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Plantar Warts

Plantar warts, also known as verrucas, are small growths that appear on the soles of the feet, typically on weight-bearing areas such as the heels or balls of the feet. They are caused by the human papillomavirus (HPV), which enters the skin through small cuts or breaks in the skin's surface. Plantar warts are highly contagious and can spread through direct contact with the virus, as well as by sharing towels, shoes, or walking barefoot in public areas such as locker rooms or swimming pools. Individuals with weakened immune systems or compromised skin integrity are at higher risk of developing plantar warts.

Treatment for plantar warts aims to eliminate the wart and prevent recurrence while relieving associated symptoms. Conservative treatment options may include over-the-counter topical medications containing salicylic acid, which help to dissolve the wart over time. Cryotherapy, or freezing the wart with liquid nitrogen, may also be used to destroy the wart tissue. In cases of persistent or painful plantar warts, surgical removal may be necessary, either through excision or laser therapy. Additionally, practicing good foot hygiene, wearing clean socks and shoes, and avoiding walking barefoot in public areas can help reduce the risk of developing plantar warts and prevent transmission to others. Early intervention and comprehensive treatment are key to effectively managing plantar warts and promoting overall foot health and comfort. For more information click here.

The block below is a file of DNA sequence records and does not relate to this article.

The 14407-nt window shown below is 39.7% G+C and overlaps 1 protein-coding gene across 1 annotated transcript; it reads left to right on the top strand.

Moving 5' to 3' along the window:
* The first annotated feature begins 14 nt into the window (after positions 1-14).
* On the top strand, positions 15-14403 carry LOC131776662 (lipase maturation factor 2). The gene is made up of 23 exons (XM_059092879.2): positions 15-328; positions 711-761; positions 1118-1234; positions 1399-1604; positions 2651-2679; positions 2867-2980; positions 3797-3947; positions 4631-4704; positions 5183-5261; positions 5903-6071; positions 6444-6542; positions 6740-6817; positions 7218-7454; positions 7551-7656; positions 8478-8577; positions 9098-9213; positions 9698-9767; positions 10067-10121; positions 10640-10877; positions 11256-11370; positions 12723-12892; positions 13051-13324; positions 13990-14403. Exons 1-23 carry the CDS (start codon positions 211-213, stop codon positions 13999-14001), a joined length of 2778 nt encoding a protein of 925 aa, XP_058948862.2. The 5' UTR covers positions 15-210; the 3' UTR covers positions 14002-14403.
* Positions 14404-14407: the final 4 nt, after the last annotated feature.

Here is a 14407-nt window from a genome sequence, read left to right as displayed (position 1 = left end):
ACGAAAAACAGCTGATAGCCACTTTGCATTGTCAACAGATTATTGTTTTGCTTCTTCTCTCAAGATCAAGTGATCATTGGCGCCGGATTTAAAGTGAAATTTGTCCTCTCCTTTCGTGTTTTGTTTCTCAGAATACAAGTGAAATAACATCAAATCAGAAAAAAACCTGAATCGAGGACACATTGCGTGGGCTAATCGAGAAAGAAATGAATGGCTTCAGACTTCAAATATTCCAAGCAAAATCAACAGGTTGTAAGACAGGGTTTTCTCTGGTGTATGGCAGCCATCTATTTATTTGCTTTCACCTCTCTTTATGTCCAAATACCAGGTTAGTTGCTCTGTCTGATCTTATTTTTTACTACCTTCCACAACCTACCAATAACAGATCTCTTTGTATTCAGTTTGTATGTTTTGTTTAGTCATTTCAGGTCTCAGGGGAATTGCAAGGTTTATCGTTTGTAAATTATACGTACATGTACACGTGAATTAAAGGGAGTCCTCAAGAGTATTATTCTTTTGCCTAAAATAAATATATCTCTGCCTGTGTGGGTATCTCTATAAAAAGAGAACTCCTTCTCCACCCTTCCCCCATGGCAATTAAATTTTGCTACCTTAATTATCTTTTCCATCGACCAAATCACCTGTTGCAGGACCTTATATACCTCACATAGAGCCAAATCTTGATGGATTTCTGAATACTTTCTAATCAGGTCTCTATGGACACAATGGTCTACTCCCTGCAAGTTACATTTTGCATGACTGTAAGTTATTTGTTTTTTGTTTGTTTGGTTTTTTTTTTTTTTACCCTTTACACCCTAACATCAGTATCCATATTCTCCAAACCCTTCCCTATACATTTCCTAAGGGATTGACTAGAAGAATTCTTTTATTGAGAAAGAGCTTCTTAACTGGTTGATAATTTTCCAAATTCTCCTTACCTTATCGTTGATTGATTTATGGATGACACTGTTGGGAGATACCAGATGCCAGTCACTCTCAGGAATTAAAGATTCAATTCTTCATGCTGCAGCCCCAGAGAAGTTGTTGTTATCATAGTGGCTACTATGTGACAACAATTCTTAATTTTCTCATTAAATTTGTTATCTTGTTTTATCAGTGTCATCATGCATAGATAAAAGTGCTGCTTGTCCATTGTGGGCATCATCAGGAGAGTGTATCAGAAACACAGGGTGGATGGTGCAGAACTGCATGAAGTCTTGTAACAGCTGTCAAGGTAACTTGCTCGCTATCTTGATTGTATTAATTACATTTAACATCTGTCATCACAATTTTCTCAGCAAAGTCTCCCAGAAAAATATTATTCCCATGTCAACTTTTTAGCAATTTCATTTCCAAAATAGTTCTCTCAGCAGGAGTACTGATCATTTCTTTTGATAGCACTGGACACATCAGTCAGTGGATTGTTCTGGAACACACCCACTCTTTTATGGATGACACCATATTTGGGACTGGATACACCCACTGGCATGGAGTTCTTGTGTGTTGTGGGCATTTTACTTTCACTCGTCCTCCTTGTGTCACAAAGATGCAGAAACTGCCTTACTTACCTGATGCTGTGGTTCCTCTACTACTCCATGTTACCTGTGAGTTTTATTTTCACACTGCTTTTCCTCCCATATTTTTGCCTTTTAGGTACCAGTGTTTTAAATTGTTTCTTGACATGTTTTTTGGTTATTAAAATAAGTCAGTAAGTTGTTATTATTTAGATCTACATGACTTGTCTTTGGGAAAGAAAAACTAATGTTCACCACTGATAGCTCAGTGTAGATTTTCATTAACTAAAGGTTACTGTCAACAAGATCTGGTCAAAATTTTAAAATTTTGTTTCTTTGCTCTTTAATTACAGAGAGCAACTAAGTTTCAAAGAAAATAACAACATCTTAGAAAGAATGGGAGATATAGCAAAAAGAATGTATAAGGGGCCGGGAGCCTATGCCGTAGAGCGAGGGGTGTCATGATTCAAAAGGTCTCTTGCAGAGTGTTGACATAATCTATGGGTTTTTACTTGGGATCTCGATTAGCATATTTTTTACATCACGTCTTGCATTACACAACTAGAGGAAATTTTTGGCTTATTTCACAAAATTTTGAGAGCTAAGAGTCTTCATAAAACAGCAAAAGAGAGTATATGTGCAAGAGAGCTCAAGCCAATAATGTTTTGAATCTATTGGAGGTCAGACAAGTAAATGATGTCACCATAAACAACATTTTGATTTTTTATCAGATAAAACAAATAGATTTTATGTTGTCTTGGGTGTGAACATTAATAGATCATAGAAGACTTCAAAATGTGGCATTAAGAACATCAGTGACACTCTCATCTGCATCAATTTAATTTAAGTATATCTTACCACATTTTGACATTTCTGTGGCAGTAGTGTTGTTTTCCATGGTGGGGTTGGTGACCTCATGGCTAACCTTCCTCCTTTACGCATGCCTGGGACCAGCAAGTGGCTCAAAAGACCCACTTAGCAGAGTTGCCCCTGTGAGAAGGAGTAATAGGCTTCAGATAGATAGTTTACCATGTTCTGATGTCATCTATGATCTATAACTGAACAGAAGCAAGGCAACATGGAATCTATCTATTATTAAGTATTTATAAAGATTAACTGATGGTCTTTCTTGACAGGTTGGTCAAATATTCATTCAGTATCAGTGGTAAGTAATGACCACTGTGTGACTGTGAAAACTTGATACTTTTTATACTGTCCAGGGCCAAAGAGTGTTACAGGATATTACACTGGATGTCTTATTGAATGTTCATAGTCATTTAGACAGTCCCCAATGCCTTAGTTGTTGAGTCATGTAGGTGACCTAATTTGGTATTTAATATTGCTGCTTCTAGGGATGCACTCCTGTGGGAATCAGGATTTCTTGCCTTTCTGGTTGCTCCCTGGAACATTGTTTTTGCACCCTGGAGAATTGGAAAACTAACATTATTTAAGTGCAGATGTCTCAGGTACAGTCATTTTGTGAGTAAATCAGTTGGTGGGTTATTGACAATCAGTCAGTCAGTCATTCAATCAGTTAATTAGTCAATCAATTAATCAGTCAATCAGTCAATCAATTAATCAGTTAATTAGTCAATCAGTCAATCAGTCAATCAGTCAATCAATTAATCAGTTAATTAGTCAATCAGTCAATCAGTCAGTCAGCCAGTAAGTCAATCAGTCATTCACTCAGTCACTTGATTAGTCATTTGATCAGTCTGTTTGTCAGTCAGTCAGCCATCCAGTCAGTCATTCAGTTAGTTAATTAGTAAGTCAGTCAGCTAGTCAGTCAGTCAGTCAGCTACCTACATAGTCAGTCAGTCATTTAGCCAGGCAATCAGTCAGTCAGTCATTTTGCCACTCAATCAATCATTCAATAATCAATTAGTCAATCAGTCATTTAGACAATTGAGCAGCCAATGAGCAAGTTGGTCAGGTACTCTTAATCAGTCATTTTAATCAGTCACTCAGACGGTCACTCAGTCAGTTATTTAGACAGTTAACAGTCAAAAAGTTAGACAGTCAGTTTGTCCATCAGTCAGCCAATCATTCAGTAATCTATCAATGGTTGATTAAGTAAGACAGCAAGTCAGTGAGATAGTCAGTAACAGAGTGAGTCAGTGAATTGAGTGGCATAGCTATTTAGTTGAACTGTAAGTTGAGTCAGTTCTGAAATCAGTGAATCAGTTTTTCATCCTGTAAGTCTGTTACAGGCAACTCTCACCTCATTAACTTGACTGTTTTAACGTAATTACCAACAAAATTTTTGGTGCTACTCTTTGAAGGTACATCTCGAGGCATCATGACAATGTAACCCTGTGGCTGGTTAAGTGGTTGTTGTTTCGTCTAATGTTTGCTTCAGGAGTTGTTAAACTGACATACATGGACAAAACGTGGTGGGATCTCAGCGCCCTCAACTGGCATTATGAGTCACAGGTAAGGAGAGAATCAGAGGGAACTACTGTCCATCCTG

The symptoms of plantar warts may vary but often include small, grainy growths on the soles of the feet that may be flesh-colored, gray, brown, or black. Plantar warts may appear singly or in clusters, and they may have a rough, uneven surface with tiny black dots, which are small blood vessels that supply the wart with nutrients. In some cases, plantar warts may cause pain or discomfort, particularly when walking or standing, as they can press on nerves or surrounding tissues. If left untreated, plantar warts can increase in size and number and may become more difficult to treat over time.

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